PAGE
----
Marketing teams have come a long way when it comes to mastering data – in their own eyes at least. Research shows two-thirds describe themselves as analytically mature and are constantly on the lookout for ways to advance their data use.
These levels of confidence are encouraging given the essential role data plays in enabling marketers to better understand performance and drive smarter decisions. But it also begs an important question — does perception match up with reality?
Most teams have a broad idea of what the gold standard for maturity is and 63% feel they are already achieving their goal of being fully data-driven. However, diving deeper into current capabilities indicates that not all have implemented the skills, practices and processes required to realise this ambition. In other words, many marketers overestimate how data or analytically mature they actually are.
So, how mature do you think you are? Or rather, how mature are you in reality? Here are five clear data personas to help you identify how far down the path you are to ultimate marketing data and analytics maturity.
1. Data dubious
You are likely to be found buried in a spreadsheet. Sceptical about the value of existing reporting, you feel it undermines team credibility and effectiveness, especially since marketing data is always full of errors. Your department spends time wading through data from multiple sources, leaving you with little visibility and proof of ROI. You prefer taking charge of processes, such as inputting data and going with your gut when it comes to making decisions. The Cadbury’s gorilla ad is your favourite example of how success can depend a lot on luck. You are least likely to say: “Data makes my job easier.”
What it means
You’re at the maturity start line and far from alone. According to our State of Play 2022 report, manual data wrangling is the leading challenge for 41% of marketing teams. In part, that’s because of the time it wastes. But of those citing manual wrangling as a problem, 53% have low trust in data due to mistakes and inconsistencies introduced by human error. It’s also no coincidence that with 58% of teams building reports in spreadsheets, the next major difficulties are measuring ROI (38%) and ensuring complete data oversight (36%).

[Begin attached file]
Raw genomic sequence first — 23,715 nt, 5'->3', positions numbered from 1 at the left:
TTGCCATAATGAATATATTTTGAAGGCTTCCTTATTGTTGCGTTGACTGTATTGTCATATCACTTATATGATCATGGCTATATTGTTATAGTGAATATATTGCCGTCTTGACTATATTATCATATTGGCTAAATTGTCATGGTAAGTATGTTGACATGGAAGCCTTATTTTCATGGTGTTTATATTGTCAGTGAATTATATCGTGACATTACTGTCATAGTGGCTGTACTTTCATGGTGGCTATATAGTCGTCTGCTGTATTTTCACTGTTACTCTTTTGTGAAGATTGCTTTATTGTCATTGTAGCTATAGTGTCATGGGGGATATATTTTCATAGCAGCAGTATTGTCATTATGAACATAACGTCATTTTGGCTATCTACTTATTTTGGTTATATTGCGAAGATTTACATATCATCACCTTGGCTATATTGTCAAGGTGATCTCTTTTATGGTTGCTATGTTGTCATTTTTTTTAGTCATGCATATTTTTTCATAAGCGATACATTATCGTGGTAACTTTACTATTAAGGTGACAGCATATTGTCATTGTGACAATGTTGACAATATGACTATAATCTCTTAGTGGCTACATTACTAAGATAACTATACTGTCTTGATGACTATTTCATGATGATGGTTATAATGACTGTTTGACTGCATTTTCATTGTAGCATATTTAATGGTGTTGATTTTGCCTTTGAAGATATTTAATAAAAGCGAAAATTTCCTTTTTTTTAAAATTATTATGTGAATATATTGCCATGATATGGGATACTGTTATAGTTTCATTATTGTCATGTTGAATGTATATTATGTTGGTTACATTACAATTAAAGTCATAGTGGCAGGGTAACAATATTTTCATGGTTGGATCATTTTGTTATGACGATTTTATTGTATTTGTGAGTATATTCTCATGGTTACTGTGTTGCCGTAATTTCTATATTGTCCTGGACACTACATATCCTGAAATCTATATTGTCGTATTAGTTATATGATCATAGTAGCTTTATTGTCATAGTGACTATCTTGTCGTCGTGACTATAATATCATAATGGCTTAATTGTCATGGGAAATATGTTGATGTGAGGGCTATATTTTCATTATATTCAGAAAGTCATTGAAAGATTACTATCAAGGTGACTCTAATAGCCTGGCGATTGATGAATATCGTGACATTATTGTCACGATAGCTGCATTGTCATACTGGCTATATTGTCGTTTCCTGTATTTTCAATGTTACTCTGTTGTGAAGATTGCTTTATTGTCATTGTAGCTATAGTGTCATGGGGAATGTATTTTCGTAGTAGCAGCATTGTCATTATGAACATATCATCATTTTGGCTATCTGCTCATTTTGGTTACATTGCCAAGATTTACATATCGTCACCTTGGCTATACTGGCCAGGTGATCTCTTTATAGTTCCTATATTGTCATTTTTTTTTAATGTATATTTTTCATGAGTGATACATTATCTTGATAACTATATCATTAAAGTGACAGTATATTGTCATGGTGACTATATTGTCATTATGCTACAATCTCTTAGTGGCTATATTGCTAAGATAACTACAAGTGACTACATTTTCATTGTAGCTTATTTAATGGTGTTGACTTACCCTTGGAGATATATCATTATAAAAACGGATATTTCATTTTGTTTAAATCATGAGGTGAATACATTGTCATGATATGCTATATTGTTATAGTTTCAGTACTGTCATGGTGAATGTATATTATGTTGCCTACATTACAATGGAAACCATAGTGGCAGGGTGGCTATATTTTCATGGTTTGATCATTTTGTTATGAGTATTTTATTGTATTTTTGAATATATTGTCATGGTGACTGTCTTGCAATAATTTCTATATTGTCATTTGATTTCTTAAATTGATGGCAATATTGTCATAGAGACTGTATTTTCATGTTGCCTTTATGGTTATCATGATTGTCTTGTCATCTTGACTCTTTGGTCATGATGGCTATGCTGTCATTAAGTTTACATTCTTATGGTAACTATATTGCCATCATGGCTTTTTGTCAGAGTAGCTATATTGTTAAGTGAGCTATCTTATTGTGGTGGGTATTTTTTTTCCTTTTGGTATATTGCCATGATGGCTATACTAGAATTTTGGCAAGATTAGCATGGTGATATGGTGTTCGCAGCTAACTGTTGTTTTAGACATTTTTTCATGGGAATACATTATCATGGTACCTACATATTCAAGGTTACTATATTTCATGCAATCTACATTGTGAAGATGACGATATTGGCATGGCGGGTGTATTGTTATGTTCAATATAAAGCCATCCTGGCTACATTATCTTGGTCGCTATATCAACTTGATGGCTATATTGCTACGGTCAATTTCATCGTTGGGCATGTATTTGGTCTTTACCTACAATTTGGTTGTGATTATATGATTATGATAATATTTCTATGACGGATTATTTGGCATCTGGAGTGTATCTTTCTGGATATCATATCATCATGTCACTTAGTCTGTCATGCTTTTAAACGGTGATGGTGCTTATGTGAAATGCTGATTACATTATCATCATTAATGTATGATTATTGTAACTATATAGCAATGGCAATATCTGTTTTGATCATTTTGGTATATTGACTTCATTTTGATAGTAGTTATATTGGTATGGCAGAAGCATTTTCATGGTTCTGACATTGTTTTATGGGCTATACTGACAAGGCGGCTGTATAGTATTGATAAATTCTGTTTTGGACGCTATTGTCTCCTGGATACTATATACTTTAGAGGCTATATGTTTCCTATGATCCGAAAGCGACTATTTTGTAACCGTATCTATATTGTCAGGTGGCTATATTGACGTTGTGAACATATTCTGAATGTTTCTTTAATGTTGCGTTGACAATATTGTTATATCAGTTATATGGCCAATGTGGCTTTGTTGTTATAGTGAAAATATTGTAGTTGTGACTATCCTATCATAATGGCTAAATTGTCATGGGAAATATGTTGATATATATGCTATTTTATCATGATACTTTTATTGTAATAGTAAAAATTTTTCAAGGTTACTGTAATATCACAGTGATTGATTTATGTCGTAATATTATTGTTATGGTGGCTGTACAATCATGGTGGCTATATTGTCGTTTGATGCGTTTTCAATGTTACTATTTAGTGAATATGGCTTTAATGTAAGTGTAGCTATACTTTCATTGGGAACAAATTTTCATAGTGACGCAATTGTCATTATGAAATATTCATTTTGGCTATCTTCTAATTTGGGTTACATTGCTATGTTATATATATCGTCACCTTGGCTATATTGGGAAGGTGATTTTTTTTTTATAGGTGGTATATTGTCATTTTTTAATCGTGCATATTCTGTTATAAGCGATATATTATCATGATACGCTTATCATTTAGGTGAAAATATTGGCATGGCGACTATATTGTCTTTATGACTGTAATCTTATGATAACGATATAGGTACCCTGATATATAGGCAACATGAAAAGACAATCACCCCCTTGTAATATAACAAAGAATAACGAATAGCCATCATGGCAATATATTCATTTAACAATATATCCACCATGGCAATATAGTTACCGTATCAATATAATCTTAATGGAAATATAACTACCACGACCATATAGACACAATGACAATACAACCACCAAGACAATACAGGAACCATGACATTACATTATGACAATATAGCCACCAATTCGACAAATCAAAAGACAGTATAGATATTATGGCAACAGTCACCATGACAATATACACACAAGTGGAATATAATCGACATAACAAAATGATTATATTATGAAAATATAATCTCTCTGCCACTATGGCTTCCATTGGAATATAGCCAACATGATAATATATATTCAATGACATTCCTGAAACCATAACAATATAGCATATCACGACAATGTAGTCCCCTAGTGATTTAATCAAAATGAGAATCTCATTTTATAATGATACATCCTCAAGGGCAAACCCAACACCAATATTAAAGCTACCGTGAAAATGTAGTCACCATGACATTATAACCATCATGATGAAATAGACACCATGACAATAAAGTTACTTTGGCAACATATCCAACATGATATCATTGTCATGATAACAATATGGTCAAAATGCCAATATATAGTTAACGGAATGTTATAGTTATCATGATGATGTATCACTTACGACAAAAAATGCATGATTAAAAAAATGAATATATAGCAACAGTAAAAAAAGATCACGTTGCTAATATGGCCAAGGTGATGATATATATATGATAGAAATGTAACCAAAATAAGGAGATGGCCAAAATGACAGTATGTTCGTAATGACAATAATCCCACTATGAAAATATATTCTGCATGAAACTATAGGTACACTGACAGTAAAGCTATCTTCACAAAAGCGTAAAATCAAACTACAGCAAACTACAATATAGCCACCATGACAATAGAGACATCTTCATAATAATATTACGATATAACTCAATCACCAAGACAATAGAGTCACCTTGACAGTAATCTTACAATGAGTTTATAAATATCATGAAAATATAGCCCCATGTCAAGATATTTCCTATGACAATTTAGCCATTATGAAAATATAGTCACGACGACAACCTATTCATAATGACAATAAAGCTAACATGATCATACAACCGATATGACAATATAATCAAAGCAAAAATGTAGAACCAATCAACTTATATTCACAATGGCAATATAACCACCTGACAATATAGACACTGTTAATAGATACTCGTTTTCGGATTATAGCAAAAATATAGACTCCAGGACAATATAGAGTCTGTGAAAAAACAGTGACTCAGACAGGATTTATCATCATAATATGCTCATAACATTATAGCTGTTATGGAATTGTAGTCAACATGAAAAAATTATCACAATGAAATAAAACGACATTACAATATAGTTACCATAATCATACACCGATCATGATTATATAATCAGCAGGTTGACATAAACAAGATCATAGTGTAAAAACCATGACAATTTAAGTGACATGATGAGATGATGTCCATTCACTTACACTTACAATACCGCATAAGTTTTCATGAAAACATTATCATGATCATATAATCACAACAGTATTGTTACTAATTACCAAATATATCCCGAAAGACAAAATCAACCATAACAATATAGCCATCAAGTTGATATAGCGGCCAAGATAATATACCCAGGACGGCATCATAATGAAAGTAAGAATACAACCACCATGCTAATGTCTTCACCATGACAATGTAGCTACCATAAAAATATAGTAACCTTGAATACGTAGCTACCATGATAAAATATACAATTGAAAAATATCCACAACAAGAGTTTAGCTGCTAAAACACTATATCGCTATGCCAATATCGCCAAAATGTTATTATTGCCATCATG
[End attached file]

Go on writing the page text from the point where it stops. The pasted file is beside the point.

Sticking with legacy processes not only burdens teams with hours of data trawling, but also slows down time-to-value from analysis and prevents companies from making the most out of their data.
2. Automation agnostic
You see some benefits of automation and have introduced it to streamline a few labour-intensive tasks, but use it minimally for data management. You view that as the realm of the dedicated analytics team, which deals with the mysteries of measurement and building reports. Although, their output doesn’t significantly influence your thinking anyway, as opinions and approaches are rarely aligned. With reports usually giving variable insights, you opt to focus on getting things done and telling stories without relying heavily on data.